Vietnam’s railway sector is lagging due to obsolete trains and infrastructure as well as ineffective investment, according to experts.
A regulation on the railway law, set to come into effect on July 1, caps the maximumlifespan for passenger cars and freight cars at 40 years and 45 years, respectively.
The new policy would also mandate that outdated cars be removed from the railways system by 2021.
A recent survey showed that out of more than 1,000 passenger train cars and nearly 5,000 freight carriages in the country, about 25.6 percent are over 40 years old and some 33.4 percent are between 30 and 40 years old.
About 43.8 percent out of 294 locomotives are also between 30 and 40 years old, while the majority of them have low engine capacity, low speed, and consume too much fuel.
A representative from the Vietnamese railway sector said that over VND4 trillion (US$176 million) will be needed to replace the obsolete locomotives and cars during the 2016-20 period.
Only about VND1.44 trillion ($61.6 million), funded by two major subsidiaries of The Vietnam Railways (VNR), has so far been invested in the replacement of 135 cars.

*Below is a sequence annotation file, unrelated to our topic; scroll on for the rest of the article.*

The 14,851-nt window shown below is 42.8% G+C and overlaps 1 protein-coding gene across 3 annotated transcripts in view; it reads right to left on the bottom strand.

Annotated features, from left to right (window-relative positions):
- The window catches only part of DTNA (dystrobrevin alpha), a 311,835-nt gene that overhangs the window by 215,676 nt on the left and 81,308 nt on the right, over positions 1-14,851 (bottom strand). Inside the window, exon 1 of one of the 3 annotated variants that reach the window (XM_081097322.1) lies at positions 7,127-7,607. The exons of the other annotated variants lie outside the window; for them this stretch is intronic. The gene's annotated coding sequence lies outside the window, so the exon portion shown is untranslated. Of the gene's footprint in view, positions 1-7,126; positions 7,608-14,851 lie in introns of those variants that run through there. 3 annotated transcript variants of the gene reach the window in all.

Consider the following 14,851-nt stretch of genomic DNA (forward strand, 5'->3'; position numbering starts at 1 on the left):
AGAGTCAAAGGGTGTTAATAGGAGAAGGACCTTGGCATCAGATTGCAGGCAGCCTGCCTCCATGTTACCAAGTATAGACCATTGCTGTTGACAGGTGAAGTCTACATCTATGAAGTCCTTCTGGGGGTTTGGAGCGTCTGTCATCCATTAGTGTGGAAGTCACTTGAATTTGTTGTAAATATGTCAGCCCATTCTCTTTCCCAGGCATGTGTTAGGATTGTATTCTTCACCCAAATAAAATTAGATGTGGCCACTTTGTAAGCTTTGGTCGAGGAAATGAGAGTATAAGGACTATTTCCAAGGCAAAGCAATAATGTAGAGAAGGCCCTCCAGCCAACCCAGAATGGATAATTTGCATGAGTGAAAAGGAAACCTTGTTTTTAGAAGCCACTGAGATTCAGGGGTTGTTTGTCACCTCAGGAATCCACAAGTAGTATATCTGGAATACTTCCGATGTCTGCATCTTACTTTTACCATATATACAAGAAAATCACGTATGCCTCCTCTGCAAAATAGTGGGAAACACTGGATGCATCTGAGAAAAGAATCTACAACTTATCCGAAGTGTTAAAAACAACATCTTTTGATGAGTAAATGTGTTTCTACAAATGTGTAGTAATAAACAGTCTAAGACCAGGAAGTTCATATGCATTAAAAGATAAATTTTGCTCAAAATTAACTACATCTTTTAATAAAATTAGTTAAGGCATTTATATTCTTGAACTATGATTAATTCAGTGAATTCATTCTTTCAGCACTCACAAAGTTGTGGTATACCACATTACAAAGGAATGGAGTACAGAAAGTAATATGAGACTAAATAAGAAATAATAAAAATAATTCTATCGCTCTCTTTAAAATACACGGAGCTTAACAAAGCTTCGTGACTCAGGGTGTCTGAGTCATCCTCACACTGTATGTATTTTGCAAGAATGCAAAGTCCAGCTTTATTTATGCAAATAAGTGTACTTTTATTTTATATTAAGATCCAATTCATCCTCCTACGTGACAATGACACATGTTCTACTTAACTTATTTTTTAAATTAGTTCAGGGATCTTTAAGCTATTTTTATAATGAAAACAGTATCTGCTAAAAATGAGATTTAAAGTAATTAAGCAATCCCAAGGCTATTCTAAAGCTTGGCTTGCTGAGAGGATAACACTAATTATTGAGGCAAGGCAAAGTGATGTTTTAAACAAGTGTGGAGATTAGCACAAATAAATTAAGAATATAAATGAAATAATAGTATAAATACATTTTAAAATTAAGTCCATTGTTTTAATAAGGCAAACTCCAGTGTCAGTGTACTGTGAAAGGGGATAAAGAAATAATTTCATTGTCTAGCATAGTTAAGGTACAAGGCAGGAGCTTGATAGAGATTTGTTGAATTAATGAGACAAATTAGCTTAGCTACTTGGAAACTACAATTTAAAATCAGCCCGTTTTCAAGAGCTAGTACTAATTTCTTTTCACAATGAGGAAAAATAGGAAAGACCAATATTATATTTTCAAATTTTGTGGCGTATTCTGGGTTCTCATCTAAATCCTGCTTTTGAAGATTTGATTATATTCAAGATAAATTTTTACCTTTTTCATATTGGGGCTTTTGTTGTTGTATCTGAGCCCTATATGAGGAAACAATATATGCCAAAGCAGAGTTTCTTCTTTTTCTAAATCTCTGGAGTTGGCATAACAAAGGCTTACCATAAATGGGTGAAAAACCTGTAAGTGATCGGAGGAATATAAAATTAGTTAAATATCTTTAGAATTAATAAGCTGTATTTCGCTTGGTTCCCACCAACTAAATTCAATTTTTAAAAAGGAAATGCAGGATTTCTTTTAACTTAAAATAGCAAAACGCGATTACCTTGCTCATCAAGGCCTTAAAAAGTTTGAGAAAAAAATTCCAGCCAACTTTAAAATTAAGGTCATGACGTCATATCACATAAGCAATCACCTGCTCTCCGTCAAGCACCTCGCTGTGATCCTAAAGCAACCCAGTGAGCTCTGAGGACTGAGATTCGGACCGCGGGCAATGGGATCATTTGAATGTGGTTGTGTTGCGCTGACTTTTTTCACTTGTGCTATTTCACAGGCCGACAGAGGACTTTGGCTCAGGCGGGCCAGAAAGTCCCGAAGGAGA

VNR currently manages Vietnam’s over 3,000 kilometer north-to-south railway network.
The firm previously intended to channel another VND2.1 trillion ($92.4 million) into building 100 new locomotives, but the plan is still in its initial phases.
|Old train cars are being upgraded at a factory in Ho Chi Minh City. Photo: Tuoi Tre|
The railway sector has also carried out many unsuccessful investments in the past, resulting in wastefulness to the already limited financial capacity, according to an official in the field.
In 2014, VNR managed to mobilize approximately VND188 billion ($8.27 million) in investments for new lavatory equipment onboard 821 passenger cars.
However, the new facilities quickly posed a series of problems, resulting in endless complaints from travelers and eventually forcing the firm to replace all of the new equipment.
The railroad sector previously planned to add meals to its train journeys and purchased equipment to process and preserve food.
They also provided free meals to passengers as part of a pilot program but did not receive positive feedback from the travelers. The plan was eventually ceased after many passengers refused to eat the free meals.
In addition, the automatic ticket gates installed at major stations in Ho Chi Minh City, Hanoi, and the central city of Da Nang in late 2017 have malfunctioned on multiple occasions, resulting in difficulties for railway attendants.
The Ministry of Transport recently submitted a proposal to the law-making National Assembly regarding the provision of VND7 trillion ($308 million) to invest in the development of the country’s railway sector.